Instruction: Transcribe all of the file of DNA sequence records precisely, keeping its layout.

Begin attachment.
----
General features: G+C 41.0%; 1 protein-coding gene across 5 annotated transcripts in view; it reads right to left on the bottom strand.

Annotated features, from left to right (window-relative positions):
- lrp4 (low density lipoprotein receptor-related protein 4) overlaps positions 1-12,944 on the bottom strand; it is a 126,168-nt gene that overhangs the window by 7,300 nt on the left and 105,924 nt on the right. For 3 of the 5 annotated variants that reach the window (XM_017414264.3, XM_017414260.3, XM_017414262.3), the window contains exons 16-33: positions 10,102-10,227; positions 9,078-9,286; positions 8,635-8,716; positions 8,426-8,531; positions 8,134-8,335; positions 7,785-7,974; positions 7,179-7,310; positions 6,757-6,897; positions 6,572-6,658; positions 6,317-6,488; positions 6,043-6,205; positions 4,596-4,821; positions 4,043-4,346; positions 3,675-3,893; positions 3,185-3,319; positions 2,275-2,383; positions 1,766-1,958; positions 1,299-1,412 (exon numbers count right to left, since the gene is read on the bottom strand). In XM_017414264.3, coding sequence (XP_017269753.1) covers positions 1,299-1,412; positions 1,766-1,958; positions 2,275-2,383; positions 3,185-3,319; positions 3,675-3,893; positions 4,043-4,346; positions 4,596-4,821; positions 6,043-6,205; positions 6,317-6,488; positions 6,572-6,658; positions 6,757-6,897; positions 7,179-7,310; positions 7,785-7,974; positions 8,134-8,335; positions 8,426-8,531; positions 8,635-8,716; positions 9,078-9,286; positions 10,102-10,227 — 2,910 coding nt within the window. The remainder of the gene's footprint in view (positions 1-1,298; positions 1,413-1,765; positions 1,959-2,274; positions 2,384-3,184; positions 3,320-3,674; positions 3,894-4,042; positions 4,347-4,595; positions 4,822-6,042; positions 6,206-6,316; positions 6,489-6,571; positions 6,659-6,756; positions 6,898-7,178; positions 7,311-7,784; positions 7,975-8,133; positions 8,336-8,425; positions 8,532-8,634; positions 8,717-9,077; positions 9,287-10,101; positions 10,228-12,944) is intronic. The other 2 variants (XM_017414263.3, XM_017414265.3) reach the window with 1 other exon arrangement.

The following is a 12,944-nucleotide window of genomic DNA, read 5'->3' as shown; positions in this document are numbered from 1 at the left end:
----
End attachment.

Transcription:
General features: G+C 41.0%; 1 protein-coding gene across 5 annotated transcripts in view; it reads right to left on the bottom strand.

Annotated features, from left to right (window-relative positions):
- lrp4 (low density lipoprotein receptor-related protein 4) overlaps positions 1-12,944 on the bottom strand; it is a 126,168-nt gene that overhangs the window by 7,300 nt on the left and 105,924 nt on the right. For 3 of the 5 annotated variants that reach the window (XM_017414264.3, XM_017414260.3, XM_017414262.3), the window contains exons 16-33: positions 10,102-10,227; positions 9,078-9,286; positions 8,635-8,716; positions 8,426-8,531; positions 8,134-8,335; positions 7,785-7,974; positions 7,179-7,310; positions 6,757-6,897; positions 6,572-6,658; positions 6,317-6,488; positions 6,043-6,205; positions 4,596-4,821; positions 4,043-4,346; positions 3,675-3,893; positions 3,185-3,319; positions 2,275-2,383; positions 1,766-1,958; positions 1,299-1,412 (exon numbers count right to left, since the gene is read on the bottom strand). In XM_017414264.3, coding sequence (XP_017269753.1) covers positions 1,299-1,412; positions 1,766-1,958; positions 2,275-2,383; positions 3,185-3,319; positions 3,675-3,893; positions 4,043-4,346; positions 4,596-4,821; positions 6,043-6,205; positions 6,317-6,488; positions 6,572-6,658; positions 6,757-6,897; positions 7,179-7,310; positions 7,785-7,974; positions 8,134-8,335; positions 8,426-8,531; positions 8,635-8,716; positions 9,078-9,286; positions 10,102-10,227 — 2,910 coding nt within the window. The remainder of the gene's footprint in view (positions 1-1,298; positions 1,413-1,765; positions 1,959-2,274; positions 2,384-3,184; positions 3,320-3,674; positions 3,894-4,042; positions 4,347-4,595; positions 4,822-6,042; positions 6,206-6,316; positions 6,489-6,571; positions 6,659-6,756; positions 6,898-7,178; positions 7,311-7,784; positions 7,975-8,133; positions 8,336-8,425; positions 8,532-8,634; positions 8,717-9,077; positions 9,287-10,101; positions 10,228-12,944) is intronic. The other 2 variants (XM_017414263.3, XM_017414265.3) reach the window with 1 other exon arrangement.

The following is a 12,944-nucleotide window of genomic DNA, read 5'->3' as shown; positions in this document are numbered from 1 at the left end: